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Guest of Honor

Reed Martin

"Banjo music is a part of my life. I love to play it, teach it, hear it, and learn it. Now that I'm retired, I have the time to do all of those things. "

Reed's Early Influences

The first day I met Barbara in 1978, 1 sat down with the banjo and "Barbara's Tune" composed itself. Six months later we were married, and I've been playing this tune ever since.

Peter Hoover learned "Twin Sisters" from Sydna and Fulton Myers. Hemet them on one of his collecting trips to southern Virginia. Peter Hoover is a great banjo player who came to Bloomington when I was 19 years old. I met him and he took me over to his apartment, put on his Ampex tape recorder, and said, Here,
I made you a reel of old-time banjo tunes." He sat there, drank beer, and ate donuts for about 3 hours; that was the first time I had seen any clawhammer banjo player move his thumb to different strings.

He played tunes that he had collected for years, either at fiddlers conventions or at people's houses. Peter Hoover was the first person I knew who had gone out to find rural musicians. He was about 7 feet tall so when he knocked on your door, you took him seriously. He is an incredibly smooth,
melodic banjo player and was a tremendous influence on me. At that time, I was just absorbing old-time banjo tunes visually; I could watch somebody play a tune and it would be in my head. It didn't matter whether I brought it back 5 minutes later or 2 years later. The night of watching him play banjo was so influential that the stuff I couldn't under, stand technically stayed in my head. I remember driving down the Pennsylvania Turnpike 2 years later and suddenly having a big rush of banjo tunes from that night. I pulled over at a rest area and figured out three or four tunes that I had seen him play. I had been carrying the tunes in my head for years but unable to play them and suddenly came back. When Peter made that tape, I didn't even have a tape recorder to play it back on, but I carried it around for a long time and still have the tape 30 years later.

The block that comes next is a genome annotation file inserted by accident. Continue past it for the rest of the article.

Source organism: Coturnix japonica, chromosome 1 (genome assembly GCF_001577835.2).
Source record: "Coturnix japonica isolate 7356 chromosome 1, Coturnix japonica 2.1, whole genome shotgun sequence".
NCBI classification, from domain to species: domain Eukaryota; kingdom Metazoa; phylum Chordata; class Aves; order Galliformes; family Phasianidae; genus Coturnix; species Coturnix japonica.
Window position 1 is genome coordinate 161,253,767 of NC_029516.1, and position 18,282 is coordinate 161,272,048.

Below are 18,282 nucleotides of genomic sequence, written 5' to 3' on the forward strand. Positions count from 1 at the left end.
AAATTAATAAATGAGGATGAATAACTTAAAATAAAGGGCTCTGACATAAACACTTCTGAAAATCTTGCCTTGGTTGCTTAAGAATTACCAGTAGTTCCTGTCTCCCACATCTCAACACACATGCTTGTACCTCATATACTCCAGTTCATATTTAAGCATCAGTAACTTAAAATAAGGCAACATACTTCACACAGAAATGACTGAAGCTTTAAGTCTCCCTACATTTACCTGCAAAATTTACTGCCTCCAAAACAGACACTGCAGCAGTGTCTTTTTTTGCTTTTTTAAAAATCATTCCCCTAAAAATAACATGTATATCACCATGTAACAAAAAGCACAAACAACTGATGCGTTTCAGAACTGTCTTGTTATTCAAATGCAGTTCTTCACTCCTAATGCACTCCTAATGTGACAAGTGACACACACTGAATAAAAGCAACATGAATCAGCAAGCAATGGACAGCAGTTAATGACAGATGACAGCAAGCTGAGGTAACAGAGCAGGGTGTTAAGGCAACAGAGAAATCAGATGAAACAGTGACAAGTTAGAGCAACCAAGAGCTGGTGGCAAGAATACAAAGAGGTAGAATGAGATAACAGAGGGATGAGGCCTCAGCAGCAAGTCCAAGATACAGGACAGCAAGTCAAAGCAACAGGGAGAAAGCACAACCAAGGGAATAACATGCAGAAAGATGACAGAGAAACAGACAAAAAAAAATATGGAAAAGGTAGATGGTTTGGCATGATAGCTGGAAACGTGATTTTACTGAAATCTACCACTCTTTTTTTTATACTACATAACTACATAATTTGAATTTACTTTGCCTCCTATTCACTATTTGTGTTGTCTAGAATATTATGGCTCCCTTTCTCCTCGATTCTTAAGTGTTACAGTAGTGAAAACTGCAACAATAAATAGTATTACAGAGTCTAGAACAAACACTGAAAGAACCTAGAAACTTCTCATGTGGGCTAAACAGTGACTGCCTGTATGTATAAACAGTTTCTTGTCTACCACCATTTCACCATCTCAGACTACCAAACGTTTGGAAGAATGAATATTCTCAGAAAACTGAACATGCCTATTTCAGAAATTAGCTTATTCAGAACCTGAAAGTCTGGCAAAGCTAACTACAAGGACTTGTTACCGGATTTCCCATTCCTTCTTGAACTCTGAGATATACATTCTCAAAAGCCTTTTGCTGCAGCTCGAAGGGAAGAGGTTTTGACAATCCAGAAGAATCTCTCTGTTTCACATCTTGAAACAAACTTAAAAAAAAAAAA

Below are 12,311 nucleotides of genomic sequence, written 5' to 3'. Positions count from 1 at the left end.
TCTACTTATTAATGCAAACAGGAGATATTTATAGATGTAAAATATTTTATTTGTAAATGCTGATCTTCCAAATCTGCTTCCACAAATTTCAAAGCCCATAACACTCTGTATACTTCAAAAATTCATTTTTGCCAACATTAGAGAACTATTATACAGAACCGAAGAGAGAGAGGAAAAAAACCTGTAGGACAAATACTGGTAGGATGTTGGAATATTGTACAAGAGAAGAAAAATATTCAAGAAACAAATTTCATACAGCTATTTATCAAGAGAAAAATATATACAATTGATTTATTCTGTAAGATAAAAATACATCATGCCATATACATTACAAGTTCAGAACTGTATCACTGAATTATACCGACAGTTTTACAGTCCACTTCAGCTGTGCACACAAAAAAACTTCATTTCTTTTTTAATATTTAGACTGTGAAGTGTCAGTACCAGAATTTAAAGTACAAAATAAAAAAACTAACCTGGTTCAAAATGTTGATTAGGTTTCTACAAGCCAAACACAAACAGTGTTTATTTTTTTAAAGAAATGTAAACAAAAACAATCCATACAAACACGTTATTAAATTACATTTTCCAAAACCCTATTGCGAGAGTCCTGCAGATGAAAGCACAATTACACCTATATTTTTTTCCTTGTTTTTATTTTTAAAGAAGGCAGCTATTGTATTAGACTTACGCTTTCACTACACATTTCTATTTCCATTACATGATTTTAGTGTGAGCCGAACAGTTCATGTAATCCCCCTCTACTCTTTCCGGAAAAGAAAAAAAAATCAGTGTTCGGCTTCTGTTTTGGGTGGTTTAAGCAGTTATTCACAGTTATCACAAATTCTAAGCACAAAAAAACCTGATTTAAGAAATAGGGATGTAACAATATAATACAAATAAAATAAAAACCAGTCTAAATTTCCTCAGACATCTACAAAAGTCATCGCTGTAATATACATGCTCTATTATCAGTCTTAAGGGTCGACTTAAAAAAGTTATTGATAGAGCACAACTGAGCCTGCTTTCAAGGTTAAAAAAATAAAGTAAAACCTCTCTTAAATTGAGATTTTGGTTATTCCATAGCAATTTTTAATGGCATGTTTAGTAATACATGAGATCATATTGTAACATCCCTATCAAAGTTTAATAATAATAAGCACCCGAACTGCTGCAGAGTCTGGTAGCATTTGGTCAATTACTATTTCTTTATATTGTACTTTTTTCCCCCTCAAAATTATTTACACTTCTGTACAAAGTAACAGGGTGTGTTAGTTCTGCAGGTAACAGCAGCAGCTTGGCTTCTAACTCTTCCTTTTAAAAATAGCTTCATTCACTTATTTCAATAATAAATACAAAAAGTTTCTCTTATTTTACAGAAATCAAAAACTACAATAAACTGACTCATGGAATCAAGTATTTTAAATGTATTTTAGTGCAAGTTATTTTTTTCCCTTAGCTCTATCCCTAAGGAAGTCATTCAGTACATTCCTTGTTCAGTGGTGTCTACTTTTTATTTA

Leonard was a musician who lived in southern Virginia. One day this tune came to him while he was out in his tater patch. His friend Charlie Lowe learned "Tater Patch,"
and Tommy Jarrell learned it from him. Tommy gave Ray Alden a tape of the two of them, Charlie Lowe and Tommy Jarrell, playing the tune. Ray played the tape for me and I think I am the guy who first started playing it among the younger musicians.

I went down a country road and came upon a little store; I went in and asked the grayhaired man behind the counter, "When you were a kid, who played the banjo here in Aberdeen?" (This is Aberdeen Military Proving Grounds country-the last place you would expect to find somebody playing clawhammer banjo.) He told me, "Pearl Walls was the banjo player when I was a kid here." I asked him, "Where is she now?"
And he said, "Go down that driveway right there and that's her house. She lives by herself down that little lane." So my sister and I went to her house and knocked on the door and this lovely lady came to the door and invited us in. We said, "It's Christmas Day .. we were just driving around and found out that you used to play banjo." She said, "I've got nobody here, so come on in; we can have Christmas afternoon together." We spent the afternoon with Pearl Walls. She was originally from Banner Elk, North Carolina, Doc Watson country. She had a fretless banjo with no strings on it; she liked my banjo because it had frets. We were treated to some of the tunes from her childhood.